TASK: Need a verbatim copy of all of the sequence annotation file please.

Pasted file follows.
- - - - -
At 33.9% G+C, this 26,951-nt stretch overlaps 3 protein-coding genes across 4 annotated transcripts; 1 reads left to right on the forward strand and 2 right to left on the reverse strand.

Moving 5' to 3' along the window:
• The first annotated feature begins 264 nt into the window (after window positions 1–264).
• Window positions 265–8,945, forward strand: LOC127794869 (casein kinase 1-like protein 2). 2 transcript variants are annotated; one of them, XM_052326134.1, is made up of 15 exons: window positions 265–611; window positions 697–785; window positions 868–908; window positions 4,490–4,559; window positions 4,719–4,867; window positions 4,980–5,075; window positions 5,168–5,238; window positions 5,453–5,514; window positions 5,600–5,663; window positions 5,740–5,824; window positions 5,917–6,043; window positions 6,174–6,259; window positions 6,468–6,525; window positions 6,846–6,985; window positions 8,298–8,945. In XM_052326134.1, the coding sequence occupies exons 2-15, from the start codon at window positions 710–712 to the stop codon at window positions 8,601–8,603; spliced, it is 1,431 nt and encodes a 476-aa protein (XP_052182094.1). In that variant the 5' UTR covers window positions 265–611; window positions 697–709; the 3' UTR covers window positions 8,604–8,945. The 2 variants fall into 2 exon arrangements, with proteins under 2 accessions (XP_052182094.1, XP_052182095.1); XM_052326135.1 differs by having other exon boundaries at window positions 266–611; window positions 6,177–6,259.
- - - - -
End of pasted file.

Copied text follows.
At 33.9% G+C, this 26,951-nt stretch overlaps 3 protein-coding genes across 4 annotated transcripts; 1 reads left to right on the forward strand and 2 right to left on the reverse strand.

Moving 5' to 3' along the window:
• The first annotated feature begins 264 nt into the window (after window positions 1–264).
• Window positions 265–8,945, forward strand: LOC127794869 (casein kinase 1-like protein 2). 2 transcript variants are annotated; one of them, XM_052326134.1, is made up of 15 exons: window positions 265–611; window positions 697–785; window positions 868–908; window positions 4,490–4,559; window positions 4,719–4,867; window positions 4,980–5,075; window positions 5,168–5,238; window positions 5,453–5,514; window positions 5,600–5,663; window positions 5,740–5,824; window positions 5,917–6,043; window positions 6,174–6,259; window positions 6,468–6,525; window positions 6,846–6,985; window positions 8,298–8,945. In XM_052326134.1, the coding sequence occupies exons 2-15, from the start codon at window positions 710–712 to the stop codon at window positions 8,601–8,603; spliced, it is 1,431 nt and encodes a 476-aa protein (XP_052182094.1). In that variant the 5' UTR covers window positions 265–611; window positions 697–709; the 3' UTR covers window positions 8,604–8,945. The 2 variants fall into 2 exon arrangements, with proteins under 2 accessions (XP_052182094.1, XP_052182095.1); XM_052326135.1 differs by having other exon boundaries at window positions 266–611; window positions 6,177–6,259.